When Holmes was twenty years old * —so he tells us in the preface to the “ Autocrat”—he printed in The New England Magazine the first of two papers called “The
“The Autocrat of the Breakfast
Autocrat of the Breakfast-Table." They attracted little attention; the author frankly calls them “crude products of his uncombed literary boyhood”, but he never forgot them; and when, in 1857, The Atlantic Monthly was started, he concluded to return to them and continue the series, thinking that “it would be a curious experiment to shake the same bough again, and see if the ripe fruit were better or worse than the early windfalls.” The experiment did not have to wait long for success. Holmes was nearly fifty years old, and was, in verity, able to offer to the public the “ripe fruit” of his mind. Discursive writing, or rambling talk, demands this quality of ripeness. When young writers have attempted to print dicta, ana, gossip, proverbs, pensées, or what you will in the department of literature which comes under the general head of Sayings, they have usually failed. This sort of work demands experience and reflection, neither of which is a common attribute of juvenility. No matter how light the manner or how jovial the spirit, a Montaigne, Sterne, or Lamb must be a man of wisdom and experience, in one way or another. It was well that Holmes early series of Autocrat papers was postponed until his middle life. It was also lucky for the magazine which was in its early years the most important American monthly. that such genial wit and wisdom, such unfamiliar attractiveness of style, was to lead it to success after a general period of business depression.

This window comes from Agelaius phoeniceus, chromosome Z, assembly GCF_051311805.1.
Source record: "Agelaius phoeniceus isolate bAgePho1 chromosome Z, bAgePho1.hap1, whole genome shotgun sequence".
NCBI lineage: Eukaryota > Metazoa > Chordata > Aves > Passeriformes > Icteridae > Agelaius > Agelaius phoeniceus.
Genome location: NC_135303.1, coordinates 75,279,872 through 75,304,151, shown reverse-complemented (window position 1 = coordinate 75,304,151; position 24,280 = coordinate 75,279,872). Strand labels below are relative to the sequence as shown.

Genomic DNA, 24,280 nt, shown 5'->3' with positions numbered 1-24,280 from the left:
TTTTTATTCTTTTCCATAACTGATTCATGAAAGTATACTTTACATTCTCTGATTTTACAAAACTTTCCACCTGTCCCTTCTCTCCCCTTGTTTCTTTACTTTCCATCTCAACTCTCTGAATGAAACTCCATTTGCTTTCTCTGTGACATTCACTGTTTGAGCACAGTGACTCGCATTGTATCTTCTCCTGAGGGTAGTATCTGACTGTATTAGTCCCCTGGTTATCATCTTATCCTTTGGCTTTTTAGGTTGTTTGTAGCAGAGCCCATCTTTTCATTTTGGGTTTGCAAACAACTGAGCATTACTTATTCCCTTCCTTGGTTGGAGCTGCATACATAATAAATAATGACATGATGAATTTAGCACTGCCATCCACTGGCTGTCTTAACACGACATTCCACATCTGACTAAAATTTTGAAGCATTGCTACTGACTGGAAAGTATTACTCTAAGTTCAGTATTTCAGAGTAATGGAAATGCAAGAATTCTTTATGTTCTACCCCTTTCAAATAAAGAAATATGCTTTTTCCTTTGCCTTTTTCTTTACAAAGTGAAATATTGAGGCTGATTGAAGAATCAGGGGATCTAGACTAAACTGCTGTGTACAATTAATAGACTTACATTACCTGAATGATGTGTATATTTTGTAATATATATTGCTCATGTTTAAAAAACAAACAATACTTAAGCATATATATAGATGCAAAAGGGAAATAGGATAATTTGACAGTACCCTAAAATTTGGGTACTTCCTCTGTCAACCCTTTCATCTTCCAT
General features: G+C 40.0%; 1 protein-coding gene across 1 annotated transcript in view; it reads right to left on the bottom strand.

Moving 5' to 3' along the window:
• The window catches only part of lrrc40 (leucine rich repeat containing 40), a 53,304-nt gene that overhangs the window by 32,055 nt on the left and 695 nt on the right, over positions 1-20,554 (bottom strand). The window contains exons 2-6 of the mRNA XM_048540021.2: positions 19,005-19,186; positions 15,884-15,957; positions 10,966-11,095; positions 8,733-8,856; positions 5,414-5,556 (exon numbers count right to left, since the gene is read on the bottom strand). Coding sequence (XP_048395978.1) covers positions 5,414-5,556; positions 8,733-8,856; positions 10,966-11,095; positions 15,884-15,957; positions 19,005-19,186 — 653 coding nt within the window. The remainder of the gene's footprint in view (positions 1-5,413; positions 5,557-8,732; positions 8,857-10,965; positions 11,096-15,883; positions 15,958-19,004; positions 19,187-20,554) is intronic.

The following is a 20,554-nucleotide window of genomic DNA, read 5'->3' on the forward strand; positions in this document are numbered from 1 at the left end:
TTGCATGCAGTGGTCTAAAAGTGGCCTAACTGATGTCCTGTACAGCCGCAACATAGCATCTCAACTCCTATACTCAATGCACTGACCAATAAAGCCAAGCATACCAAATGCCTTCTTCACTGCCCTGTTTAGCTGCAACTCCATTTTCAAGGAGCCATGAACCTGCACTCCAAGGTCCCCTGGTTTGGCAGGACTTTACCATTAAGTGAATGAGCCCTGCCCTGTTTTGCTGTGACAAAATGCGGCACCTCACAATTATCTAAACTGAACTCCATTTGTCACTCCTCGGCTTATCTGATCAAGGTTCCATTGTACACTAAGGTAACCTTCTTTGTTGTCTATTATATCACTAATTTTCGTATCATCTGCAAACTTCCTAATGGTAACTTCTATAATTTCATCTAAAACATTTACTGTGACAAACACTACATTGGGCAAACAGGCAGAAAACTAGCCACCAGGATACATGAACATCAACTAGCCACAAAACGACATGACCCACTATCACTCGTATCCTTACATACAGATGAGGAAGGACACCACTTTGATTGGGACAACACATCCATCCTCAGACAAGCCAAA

« The Autocrat of the Breakfast-Table" was a
genuinely Yankee book-New Englandism at its best, interpreted so familiarly that running readers might comprehend its good points. Holmes is thoroughly Bostonian ; an occasional trip to New York, a summer a few miles north of Boston, satisfy his desires for any outside world. He visits Europe at half-century intervals. His books have a similar local contentment. In practical sense, in alertness of thought, in neatness of phrase, in quaint mixture of earthly shrewdness and starry ideality, the words and ways of the breakfast-table of which the Autocrat is the head, represent the Massachusetts founded by the Puritans and Pilgrims, freed by Sam. Adams and his fellows, mitigated by Channing, and nationalized by Webster and Everett. If the Autocrat's wit is homely on one page, it is poetical on the next; the verse scattered throughout the book is its greatest charm. Here is a poem of mere fun, here one touched with pathos, and a little farther on a hymn of faith and trust. Holmes' Yankee shrewdness forgets the eternal verities no more than does Emerson's. Calvinism, in the eyes of its bitter and relentless opponent, Doctor Holmes, falls in a collapse as complete as that of the “One-Hoss Shay"; but his faith exclaims, in the last stanza of “The Chambered Nautilus ": “Build thee more stately mansions, O my soul,
As the swift seasons roll !
Leave thy low-vaulted past!
Till thou at length are free,